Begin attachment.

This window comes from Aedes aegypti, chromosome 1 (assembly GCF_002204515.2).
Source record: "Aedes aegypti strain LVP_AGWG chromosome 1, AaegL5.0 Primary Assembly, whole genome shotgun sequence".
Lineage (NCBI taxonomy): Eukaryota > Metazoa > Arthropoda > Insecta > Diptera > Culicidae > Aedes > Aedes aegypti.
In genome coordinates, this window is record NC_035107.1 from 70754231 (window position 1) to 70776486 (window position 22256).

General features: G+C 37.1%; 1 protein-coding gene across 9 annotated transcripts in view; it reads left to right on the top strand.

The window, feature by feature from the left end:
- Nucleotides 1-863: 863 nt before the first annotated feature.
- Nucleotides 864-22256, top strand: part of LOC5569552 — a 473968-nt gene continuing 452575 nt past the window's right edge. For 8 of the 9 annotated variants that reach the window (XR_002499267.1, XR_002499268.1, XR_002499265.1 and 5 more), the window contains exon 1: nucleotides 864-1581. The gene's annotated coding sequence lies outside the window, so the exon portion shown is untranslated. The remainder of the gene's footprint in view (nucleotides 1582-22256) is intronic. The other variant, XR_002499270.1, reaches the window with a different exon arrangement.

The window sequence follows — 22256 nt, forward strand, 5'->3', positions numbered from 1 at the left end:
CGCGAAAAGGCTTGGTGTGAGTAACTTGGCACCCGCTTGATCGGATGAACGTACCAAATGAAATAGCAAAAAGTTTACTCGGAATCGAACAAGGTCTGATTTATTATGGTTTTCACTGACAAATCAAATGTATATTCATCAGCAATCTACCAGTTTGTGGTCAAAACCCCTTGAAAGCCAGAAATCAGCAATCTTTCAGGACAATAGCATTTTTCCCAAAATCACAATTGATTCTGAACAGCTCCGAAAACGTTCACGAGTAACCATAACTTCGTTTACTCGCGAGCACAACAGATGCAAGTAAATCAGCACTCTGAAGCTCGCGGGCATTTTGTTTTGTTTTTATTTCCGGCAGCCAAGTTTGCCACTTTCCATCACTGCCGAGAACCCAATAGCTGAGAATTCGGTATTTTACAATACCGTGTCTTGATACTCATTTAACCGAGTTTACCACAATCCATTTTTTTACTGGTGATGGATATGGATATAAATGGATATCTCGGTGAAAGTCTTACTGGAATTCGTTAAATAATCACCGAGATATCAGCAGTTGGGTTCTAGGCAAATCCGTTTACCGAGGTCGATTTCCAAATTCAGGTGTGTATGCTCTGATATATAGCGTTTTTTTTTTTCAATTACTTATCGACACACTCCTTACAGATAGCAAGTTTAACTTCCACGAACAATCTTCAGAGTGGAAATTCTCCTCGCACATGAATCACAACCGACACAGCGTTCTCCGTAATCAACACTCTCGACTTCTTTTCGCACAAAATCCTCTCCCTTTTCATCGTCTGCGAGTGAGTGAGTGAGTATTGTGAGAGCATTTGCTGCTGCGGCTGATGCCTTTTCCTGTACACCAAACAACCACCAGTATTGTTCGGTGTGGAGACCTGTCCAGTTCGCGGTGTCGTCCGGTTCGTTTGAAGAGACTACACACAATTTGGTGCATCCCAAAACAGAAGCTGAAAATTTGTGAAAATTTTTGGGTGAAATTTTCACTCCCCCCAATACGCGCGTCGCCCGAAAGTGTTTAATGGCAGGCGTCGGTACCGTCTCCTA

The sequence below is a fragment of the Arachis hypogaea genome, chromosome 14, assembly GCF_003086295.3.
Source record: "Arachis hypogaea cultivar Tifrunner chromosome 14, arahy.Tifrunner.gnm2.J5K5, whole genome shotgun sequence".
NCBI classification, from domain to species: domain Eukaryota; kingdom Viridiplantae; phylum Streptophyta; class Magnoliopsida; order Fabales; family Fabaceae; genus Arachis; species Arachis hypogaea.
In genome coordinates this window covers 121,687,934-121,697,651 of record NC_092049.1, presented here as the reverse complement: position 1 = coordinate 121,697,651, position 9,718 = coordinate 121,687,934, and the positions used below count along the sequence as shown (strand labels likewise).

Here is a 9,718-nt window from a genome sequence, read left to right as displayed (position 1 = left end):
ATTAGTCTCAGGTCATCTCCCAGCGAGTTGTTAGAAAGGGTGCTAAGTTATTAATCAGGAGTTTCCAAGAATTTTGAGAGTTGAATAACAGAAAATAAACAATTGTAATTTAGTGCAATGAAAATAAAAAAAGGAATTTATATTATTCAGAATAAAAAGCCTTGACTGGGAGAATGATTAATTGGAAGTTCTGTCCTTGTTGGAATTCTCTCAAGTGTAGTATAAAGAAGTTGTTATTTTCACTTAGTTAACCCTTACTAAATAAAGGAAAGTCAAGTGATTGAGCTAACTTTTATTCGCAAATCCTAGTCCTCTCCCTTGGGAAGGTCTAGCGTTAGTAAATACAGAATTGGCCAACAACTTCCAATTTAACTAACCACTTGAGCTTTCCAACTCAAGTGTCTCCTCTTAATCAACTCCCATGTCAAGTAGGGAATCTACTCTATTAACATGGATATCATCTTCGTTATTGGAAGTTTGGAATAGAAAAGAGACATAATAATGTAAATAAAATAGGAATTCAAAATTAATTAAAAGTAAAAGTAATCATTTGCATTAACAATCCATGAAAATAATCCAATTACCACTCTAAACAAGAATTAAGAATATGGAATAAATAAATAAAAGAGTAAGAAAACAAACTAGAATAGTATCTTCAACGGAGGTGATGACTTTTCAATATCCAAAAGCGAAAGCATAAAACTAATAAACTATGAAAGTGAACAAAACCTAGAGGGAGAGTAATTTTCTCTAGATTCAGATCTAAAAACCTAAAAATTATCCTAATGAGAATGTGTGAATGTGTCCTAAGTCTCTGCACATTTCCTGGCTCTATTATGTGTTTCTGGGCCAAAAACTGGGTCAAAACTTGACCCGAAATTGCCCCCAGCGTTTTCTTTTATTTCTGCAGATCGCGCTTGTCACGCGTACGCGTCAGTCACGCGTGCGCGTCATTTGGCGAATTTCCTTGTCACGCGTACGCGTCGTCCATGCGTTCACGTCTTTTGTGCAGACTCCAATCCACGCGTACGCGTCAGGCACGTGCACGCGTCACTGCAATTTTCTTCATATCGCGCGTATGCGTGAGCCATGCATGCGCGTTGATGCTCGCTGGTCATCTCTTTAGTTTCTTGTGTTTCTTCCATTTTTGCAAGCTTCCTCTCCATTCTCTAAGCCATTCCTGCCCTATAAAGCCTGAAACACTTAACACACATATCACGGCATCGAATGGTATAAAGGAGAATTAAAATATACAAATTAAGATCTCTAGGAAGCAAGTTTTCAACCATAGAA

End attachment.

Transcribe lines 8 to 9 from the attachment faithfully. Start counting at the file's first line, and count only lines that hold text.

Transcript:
- Nucleotides 864-22256, top strand: part of LOC5569552 — a 473968-nt gene continuing 452575 nt past the window's right edge. For 8 of the 9 annotated variants that reach the window (XR_002499267.1, XR_002499268.1, XR_002499265.1 and 5 more), the window contains exon 1: nucleotides 864-1581. The gene's annotated coding sequence lies outside the window, so the exon portion shown is untranslated. The remainder of the gene's footprint in view (nucleotides 1582-22256) is intronic. The other variant, XR_002499270.1, reaches the window with a different exon arrangement.

The window sequence follows — 22256 nt, forward strand, 5'->3', positions numbered from 1 at the left end: